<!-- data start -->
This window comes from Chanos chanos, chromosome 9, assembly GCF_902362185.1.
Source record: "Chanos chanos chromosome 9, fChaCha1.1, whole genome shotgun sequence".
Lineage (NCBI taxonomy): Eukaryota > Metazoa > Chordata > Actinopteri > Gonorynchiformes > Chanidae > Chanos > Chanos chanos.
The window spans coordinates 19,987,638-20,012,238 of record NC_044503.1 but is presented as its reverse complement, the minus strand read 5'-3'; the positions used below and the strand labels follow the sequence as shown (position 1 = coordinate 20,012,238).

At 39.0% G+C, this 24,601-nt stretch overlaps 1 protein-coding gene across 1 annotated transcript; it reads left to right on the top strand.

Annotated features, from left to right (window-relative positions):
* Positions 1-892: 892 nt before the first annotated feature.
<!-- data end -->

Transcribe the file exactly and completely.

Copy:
This window comes from Chanos chanos, chromosome 9, assembly GCF_902362185.1.
Source record: "Chanos chanos chromosome 9, fChaCha1.1, whole genome shotgun sequence".
Lineage (NCBI taxonomy): Eukaryota > Metazoa > Chordata > Actinopteri > Gonorynchiformes > Chanidae > Chanos > Chanos chanos.
The window spans coordinates 19,987,638-20,012,238 of record NC_044503.1 but is presented as its reverse complement, the minus strand read 5'-3'; the positions used below and the strand labels follow the sequence as shown (position 1 = coordinate 20,012,238).

At 39.0% G+C, this 24,601-nt stretch overlaps 1 protein-coding gene across 1 annotated transcript; it reads left to right on the top strand.

Annotated features, from left to right (window-relative positions):
* Positions 1-892: 892 nt before the first annotated feature.